Tarsem: I had a structure, and I said, “I need to push it here and push it there” but man, was it a tug of war. If you think it’s difficult pitching to a studio head, try pitching to a six-year-old that wants a happy story. It was very difficult.

CS: Catinca knew that she was in a movie though, right?
Tarsem: She knew she was in a movie but she was thinking that he’s handicapped and why is he trying to tell me a bad story? She was all thoroughly nicely confused and I wanted that. I kept that. The problem was and I realized that it would take about a month for her to speak English because she didn’t speak English, but in about ten days, she had it… and she was speaking with an Indian accent, which turned into a problem. I had to get Romanians in who I would speak to who would then speak to her, just to keep that way because she’d just mime my language.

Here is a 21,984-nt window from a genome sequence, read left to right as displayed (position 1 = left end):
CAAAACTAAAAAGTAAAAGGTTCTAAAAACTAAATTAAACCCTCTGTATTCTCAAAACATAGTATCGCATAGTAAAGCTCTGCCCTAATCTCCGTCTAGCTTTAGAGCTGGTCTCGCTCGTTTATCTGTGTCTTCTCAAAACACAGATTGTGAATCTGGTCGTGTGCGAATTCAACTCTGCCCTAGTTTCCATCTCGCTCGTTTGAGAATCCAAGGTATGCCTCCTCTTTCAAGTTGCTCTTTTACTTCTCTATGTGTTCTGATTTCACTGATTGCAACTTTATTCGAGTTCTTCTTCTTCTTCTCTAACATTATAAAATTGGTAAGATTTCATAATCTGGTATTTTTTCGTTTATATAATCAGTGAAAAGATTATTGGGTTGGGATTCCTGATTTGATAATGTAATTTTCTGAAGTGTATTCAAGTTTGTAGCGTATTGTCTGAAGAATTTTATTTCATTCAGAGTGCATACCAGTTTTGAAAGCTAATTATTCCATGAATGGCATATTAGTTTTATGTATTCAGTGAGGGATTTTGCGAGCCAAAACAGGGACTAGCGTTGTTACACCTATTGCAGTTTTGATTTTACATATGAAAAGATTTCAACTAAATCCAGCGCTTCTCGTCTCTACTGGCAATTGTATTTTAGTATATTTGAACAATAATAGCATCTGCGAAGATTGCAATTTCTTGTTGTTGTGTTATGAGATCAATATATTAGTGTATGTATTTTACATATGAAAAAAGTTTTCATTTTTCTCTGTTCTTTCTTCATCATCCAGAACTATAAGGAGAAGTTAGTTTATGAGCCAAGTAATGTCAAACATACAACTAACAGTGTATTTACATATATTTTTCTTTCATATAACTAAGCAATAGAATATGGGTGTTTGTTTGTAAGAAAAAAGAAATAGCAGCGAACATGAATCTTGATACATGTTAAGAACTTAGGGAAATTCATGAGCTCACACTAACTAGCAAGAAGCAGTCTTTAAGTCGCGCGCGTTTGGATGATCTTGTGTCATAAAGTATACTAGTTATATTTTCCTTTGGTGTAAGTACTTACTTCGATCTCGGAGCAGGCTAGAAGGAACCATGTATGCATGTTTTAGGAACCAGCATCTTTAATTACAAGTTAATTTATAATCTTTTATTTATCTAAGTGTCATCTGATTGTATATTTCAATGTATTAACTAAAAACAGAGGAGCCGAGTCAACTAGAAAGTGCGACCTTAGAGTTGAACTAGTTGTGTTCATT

CS: So you were feeding her lines on set?
Tarsem: No, I would tell her the situation and then certain words she would pick up and then she’d say it in my style and I knew that problem was only getting bigger and bigger. We stopped that and continued with the Romanians telling her what needed to happen. There was nothing like feeding lines with her. You had to explain a situation and man, did she change the script. It was almost always the first two takes, she wouldn’t understand, third and fourth would be phenomenally right with the right amount of confusion, and after that, when she got the thing, she would go into bad la-la land and get bored with it. I had to get it right about there and if I didn’t get it right, I had to introduce new words and new angles or otherwise you couldn’t get her back. That’s what I chose for that.

CS: How did you get Lee involved? He basically had to be in on the ruse, he’d have to travel to all these different locations over the course of four years…